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30 June 2006 LIDAR for measuring atmospheric extinction
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The Georgia Tech Research Institute and the University of New Mexico are developing a compact, rugged, eye safe lidar (laser radar) to be used specifically for measuring atmospheric extinction in support of the second generation of the CCD/Transit Instrument (CTI-II). The CTI-II is a 1.8 meter telescope that will be used to accomplish a precise timedomain imaging photometric and astrometric survey at the McDonald Observatory in West Texas. The supporting lidar will enable more precise photometry by providing real-time measurements of the amount of atmospheric extinction as well as its cause, i.e. low-lying aerosols, dust or smoke in the free troposphere, or high cirrus. The goal of this project is to develop reliable, cost-effective lidar technology for any observatory. The lidar data can be used to efficiently allocate observatory time and to provide greater integrity for ground-based data. The design is described in this paper along with estimates of the lidar's performance.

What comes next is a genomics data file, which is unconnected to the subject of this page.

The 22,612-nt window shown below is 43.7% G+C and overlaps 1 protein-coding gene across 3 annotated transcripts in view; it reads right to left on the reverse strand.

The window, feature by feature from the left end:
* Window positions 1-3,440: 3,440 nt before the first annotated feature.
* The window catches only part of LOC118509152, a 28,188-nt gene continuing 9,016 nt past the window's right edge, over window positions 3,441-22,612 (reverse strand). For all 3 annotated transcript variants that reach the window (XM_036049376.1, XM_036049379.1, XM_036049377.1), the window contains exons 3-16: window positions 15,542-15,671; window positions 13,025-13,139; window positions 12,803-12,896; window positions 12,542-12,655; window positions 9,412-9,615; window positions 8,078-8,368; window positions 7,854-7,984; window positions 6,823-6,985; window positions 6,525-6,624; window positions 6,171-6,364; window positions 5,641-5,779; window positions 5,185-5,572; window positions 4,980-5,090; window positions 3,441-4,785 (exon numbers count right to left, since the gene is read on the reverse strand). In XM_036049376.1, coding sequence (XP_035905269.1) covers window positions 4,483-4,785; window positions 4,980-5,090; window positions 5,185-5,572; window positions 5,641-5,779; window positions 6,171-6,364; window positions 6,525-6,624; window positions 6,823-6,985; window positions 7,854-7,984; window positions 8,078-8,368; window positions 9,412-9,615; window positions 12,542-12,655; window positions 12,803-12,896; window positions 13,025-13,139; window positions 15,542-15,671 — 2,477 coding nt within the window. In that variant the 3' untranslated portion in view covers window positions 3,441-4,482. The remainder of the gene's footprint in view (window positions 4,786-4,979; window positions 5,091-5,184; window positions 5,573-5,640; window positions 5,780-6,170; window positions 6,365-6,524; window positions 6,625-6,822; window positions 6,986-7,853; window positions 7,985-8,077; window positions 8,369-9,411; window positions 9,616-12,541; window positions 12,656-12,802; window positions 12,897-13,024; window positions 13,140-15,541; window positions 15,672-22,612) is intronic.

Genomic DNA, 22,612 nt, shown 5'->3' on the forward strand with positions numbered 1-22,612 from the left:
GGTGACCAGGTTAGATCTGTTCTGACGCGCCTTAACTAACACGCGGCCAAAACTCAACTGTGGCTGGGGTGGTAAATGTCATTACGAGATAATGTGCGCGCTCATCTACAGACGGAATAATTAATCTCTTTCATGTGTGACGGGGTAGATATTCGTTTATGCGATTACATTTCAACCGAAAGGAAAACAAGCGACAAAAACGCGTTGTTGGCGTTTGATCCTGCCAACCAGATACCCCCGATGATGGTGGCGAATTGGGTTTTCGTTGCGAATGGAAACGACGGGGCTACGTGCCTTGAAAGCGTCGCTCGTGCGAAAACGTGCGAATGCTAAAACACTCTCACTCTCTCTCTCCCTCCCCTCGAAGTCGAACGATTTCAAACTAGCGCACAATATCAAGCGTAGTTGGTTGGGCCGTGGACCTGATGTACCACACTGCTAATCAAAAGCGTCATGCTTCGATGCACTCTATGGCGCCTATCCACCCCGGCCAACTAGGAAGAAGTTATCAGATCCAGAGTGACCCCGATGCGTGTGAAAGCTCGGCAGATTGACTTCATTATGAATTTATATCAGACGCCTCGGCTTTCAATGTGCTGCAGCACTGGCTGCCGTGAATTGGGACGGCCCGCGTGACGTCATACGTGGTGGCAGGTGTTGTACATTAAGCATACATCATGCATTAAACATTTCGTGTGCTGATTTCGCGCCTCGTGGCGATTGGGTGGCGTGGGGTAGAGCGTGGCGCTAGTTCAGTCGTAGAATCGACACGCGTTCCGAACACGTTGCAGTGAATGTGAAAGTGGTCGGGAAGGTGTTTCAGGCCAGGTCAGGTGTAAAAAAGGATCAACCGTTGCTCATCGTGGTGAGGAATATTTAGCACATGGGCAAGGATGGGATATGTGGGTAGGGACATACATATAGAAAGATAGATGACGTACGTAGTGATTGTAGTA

© (2006) COPYRIGHT Society of Photo-Optical Instrumentation Engineers (SPIE). Downloading of the abstract is permitted for personal use only.
M. Dawsey, G. Gimmestad, D. Roberts, J. McGraw, P. Zimmer, and J. Fitch "LIDAR for measuring atmospheric extinction", Proc. SPIE 6270, Observatory Operations: Strategies, Processes, and Systems, 62701F (30 June 2006);

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